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Month Mania

Can you design a new shape for the twenty-eight squares and arrange the numbers in a logical way? What patterns do you notice?

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Doodles

A 'doodle' is a closed intersecting curve drawn without taking pencil from paper. Only two lines cross at each intersection or vertex (never 3), that is the vertex points must be 'double points' not 'triple points'. Number the vertex points in any order. Starting at any point on the doodle, trace it until you get back to where you started. Write down the numbers of the vertices as you pass through them. So you have a [not necessarily unique] list of numbers for each doodle. Prove that 1)each vertex number in a list occurs twice. [easy!] 2)between each pair of vertex numbers in a list there are an even number of other numbers [hard!]

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Euler's Officers

How many different solutions can you find to this problem? Arrange 25 officers, each having one of five different ranks a, b, c, d and e, and belonging to one of five different regiments p, q, r, s and t, in a square formation 5 by 5, so that each row and each file contains just one officer of each rank and just one from each regiment. There is an interactive version of this problem.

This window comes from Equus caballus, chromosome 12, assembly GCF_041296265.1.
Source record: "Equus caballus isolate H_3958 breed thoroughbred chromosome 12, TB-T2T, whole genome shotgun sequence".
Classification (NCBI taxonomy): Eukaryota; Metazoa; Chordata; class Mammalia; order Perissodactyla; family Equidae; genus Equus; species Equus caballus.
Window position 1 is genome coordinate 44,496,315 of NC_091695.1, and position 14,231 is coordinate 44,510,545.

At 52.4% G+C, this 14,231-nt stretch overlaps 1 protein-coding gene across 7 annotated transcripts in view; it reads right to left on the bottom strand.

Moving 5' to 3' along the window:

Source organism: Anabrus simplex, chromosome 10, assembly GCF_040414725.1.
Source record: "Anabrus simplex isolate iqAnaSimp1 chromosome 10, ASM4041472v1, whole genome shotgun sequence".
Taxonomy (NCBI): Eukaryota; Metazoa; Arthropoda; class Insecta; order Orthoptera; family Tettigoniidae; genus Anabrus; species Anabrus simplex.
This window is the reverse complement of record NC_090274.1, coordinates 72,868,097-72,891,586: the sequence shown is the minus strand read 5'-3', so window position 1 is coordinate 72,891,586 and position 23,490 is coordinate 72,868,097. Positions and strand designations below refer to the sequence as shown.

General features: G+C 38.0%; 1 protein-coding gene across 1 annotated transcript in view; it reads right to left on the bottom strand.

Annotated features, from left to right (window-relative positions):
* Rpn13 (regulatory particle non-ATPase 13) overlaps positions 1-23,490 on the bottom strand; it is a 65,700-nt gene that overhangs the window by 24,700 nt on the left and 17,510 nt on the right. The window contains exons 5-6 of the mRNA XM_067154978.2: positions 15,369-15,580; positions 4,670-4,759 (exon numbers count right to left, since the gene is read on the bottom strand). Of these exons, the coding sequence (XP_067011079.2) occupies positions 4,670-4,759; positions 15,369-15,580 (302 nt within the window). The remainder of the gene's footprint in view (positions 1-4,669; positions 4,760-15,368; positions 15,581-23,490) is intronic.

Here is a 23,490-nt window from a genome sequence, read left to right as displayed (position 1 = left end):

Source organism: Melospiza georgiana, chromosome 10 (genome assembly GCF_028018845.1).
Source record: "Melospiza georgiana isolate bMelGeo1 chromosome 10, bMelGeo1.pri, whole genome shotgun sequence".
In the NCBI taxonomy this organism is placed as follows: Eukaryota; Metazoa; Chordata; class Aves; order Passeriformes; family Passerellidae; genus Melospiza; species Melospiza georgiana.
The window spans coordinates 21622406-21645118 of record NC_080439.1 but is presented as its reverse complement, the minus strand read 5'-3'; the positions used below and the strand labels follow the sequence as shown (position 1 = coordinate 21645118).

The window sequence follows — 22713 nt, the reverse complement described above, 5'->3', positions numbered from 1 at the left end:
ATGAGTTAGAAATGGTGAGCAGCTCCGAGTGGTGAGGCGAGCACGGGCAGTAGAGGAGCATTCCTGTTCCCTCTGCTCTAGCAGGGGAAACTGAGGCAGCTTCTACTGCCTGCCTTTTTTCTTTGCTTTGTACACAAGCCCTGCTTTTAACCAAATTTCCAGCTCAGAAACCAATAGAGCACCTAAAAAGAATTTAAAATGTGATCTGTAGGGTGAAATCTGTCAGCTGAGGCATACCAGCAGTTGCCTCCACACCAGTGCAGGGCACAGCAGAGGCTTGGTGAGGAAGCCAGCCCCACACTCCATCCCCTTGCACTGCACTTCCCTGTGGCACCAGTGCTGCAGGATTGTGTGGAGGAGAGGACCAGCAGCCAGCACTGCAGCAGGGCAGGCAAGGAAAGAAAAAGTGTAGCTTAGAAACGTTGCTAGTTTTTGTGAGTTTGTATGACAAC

Diagonal Sums Sudoku

Stage: 2, 3 and 4 Challenge Level: Challenge Level:1

by Henry Kwok


Sudoku puzzle

Rules of Diagonal Sums Sudoku

Like the standard Sudoku, this Sudoku has two basic rules:
  1. Each column, each row and each box (3$\times$3 subgrid) must have the numbers 1 to 9.
  2. No column, row or box can have two squares with the same number.
The puzzle can be solved with the help of clue-numbers which are written after slash marks on the intersections of border lines. Each clue-number is the sum of two digits in the two squares that are diagonally adjacent to each other. The position of each pair of diagonally adjacent squares is indicated by either two forward slash marks // or two backward slash marks \\.

For example, the //12 on the border of the top right hand box means that possible pairs of numbers in the cells above-right and below left are:
3 and 9, 9 and 3; 4 and 8, 8 and 4; 5 and 7, or 7 and 5 respectively.

Similarly, the \\6 in the bottom left box means that possible pairs of numbers in the cells above-left and below-right are:
1 and 5, 5 and 1; 2 and 4, or 4 and 2 respectively.